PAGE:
Orwell feels like an outcast rebel, he wants the Burmese to stand up against the British Empire. Young Orwell sets the tone of how he is torn between doing his job and doing what was morally and ethically right. (shooting the elephant or letting it live) 3. Some analogies that Orwell uses are: the elephant looked no more dangerous than a cow, grandmotherly. They watched me like a conjurer about to perform a trick.
We are left at the end wondering if shooting the elephant was really the best action for Orwell to have taken. Did shooting the elephant begin to cut his ties with the imperial force, or with his moral disposition? His ambivalence nonetheless brings out his true character and vulnerability. Furthermore, we see him as a victim, being influenced by “the army” of Burmans, although he in fact is the murderer. This alone shows us the persuasion of ambivalent tone, ironic, but true.
Orwell is a good writer when it comes to imperialism, fascism and communism whereas Rodriquez is well known for his editorial writing on Mexican-American identity, bilingual education, gun control and drugs (The Trans-Canada Writer). Shooting an Elephant is about Orwell confronting the dilemma of having to shoot an elephant in must. Mexicans Deserve More Than La Mordida is about the policemen in Mexico taking advantage of their power asking for “mordidas”; money. George Orwell and Joe
Brian Ramos ENG 101 1/26/2012 Essay # 3 In “Salvation,” Langston Hughes talks about himself as a young twelve year old boy who wanted “salvation” and who desperately wanted to see Jesus. However; he often found himself in a position where he felt disappointment. In “Shooting an Elephant,” George Orwell shares his experience as a colonial official who felt obligated to shoot a rogue elephant while he really did not want to. The difference between both stories is that in “Shooting an Elephant” the narrator explains that in his case, peer-pressure made his situation feel like an obligation; while in “Salvation” the narrator describes his situation more in a sense of obedience. However; in both stories the narrators have similarities as well.
Though both characters' conflict was similar in that truly the conflict was in how each of them felt. Orwell felt conflicted in shooting the elephant because the elephant was not harming anyone. He was under pressure to do the right thing, the right thing being shooting the elephant that had already killed a man, and Orwell was a man of authority. Orwell did shoot the elephant, but Gideon, on the other hand, was conflicted on sharing his medicinal secret to those that only wanted to profit from it, yet he wanted to share his cure because it would help so many people, but he did not. The difference between Orwell's and Gideon's internal conflict was the outcome.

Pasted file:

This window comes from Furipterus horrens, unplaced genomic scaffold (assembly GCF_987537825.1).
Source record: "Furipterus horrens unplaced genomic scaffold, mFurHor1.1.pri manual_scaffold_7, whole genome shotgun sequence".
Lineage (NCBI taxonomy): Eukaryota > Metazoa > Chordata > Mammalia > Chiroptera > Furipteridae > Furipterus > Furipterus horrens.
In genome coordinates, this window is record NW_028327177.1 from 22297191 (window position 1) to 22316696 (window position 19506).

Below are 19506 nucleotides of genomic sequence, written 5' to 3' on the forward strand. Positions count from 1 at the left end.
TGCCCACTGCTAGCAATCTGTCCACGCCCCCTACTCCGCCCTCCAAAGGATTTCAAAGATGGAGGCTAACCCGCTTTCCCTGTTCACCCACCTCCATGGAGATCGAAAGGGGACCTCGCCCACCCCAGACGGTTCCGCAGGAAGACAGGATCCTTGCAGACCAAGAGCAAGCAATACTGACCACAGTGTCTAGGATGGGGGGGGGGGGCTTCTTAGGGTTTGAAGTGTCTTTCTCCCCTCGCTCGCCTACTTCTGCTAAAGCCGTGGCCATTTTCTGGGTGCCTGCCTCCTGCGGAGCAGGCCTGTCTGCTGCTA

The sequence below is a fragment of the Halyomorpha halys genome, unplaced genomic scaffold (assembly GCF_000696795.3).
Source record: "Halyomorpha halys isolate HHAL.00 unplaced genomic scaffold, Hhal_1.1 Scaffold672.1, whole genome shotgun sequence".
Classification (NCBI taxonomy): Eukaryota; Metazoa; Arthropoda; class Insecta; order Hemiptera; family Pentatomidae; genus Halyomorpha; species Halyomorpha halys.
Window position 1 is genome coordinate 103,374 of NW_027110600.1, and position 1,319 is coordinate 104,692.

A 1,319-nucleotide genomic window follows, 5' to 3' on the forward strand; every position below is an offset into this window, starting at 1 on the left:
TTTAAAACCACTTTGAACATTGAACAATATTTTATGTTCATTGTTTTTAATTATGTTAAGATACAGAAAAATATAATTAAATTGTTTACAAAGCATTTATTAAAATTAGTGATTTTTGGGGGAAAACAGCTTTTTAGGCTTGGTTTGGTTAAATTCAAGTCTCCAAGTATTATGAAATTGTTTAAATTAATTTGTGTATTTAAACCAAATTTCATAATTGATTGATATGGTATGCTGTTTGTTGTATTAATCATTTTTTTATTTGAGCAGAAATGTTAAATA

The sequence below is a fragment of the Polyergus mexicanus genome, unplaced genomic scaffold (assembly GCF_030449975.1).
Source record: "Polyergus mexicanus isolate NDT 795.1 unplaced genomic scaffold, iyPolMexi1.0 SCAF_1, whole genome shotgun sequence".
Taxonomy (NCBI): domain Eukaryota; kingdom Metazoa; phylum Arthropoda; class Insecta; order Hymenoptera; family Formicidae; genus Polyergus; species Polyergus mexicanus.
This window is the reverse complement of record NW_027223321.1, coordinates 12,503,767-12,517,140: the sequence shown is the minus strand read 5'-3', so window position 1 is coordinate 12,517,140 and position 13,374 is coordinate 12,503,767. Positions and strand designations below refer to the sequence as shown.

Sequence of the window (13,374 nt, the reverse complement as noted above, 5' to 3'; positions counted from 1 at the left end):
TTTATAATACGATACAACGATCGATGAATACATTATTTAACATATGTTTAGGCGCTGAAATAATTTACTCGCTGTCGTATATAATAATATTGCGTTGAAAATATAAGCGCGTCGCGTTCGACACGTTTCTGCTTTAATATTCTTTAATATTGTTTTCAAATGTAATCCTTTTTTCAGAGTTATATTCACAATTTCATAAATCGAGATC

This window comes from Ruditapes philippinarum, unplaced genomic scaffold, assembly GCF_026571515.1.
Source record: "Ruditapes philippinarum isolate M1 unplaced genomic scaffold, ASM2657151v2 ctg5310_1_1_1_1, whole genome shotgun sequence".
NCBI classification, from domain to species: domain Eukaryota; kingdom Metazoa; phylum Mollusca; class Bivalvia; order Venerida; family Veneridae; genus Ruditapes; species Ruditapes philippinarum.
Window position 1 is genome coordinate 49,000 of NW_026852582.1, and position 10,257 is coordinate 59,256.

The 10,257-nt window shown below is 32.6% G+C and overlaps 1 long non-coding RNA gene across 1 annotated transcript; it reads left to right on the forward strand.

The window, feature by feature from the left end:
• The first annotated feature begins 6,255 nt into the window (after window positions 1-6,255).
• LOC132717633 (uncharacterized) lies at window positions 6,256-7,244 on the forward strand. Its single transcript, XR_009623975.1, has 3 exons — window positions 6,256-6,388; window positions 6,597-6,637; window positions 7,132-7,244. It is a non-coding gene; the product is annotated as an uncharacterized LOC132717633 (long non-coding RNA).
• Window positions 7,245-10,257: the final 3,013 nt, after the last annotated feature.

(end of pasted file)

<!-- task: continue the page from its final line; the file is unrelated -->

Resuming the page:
He hated his job because he worked for the government. He despises imperialism and wants to quite but has not. This essay is an account of a controversial decision he made while living there. He is called about an elephant that has gone “must” and is loose in the village. “Must” is when male elephant is sexually active and extremely violent, so it is dangerous for it to be around people.
George was a British sub-divisional police officer in the town of Lower Burma, Moulmein. George was against imperialism; he believed it was an evil thing and the sooner he got rid of his job the better. One day he was asked by the sub-inspector to take care of a crazed elephant at the other end of town. It’s unfortunate that when he got there he decided, by pressure of a group, to shoot the elephant instead of letting it live. I have been in situations such as this and, over time, I have taught myself how to not give into the complications of life.
Orwell uses the symbolic irony of the situation to compare the elephant to the downfall of imperialism. Orwell is very successful in convincing his audience through his own personal accomplishments, pathos, imagery, and symbolic irony that not only is imperialism hurtful and wrong towards the Burmese, it also demeans the ones having to implement imperialism. Orwell establishes personal creditability by his other personal accomplishments. He was a well renounced English author and journalist, two of his top accomplishments are the novels “1984” and “Animal Farm”. Orwell refers to himself as being “young and ill-educated and I had had to think out my problems in the utter silence that is imposed on every Englishman in the East,” (Orwell) but according to Peter Firchow “even though Orwell had joined the Imperial Indian Police, thereby making an apparently overt anti-intellectual choice rather than go to university, as most of his classmates at Eton did, he was definitely not uneducated or even unsophisticated” (Firchow, 81).
In a cartoon that appeared in Harper's Weekly in 1874, Nast drew a donkey clothed in lion's skin, scaring away all the animals at the zoo. One of those animals, the elephant, was labeled "The Republican Vote. Thomas Nast was responsible for both cartoons. 5.What does the sun above he elephant and the raincloud above the donkey represent? The sun and the raincloud above the animals most likely expresses the aartist's views for the parties.
In the novel by Sara Gruen, Water for Elephants, the major characters all face conflicts. For example, Uncle Al wrestles with the idea that his two-bit circus can make it as good as Ringlings', August struggles with his deep need for control, Marlena' conflict lies with her marriage to August and his disease, and Jacob's conflict is with August and his growing feelings for Marlena. But when the tent goes up and the audience fills the arena, the focus changes to there performances. Here's the only place where all charcters come together -- for the sake of the circus. Then there's Rosie the elepphant and the conflict she brings.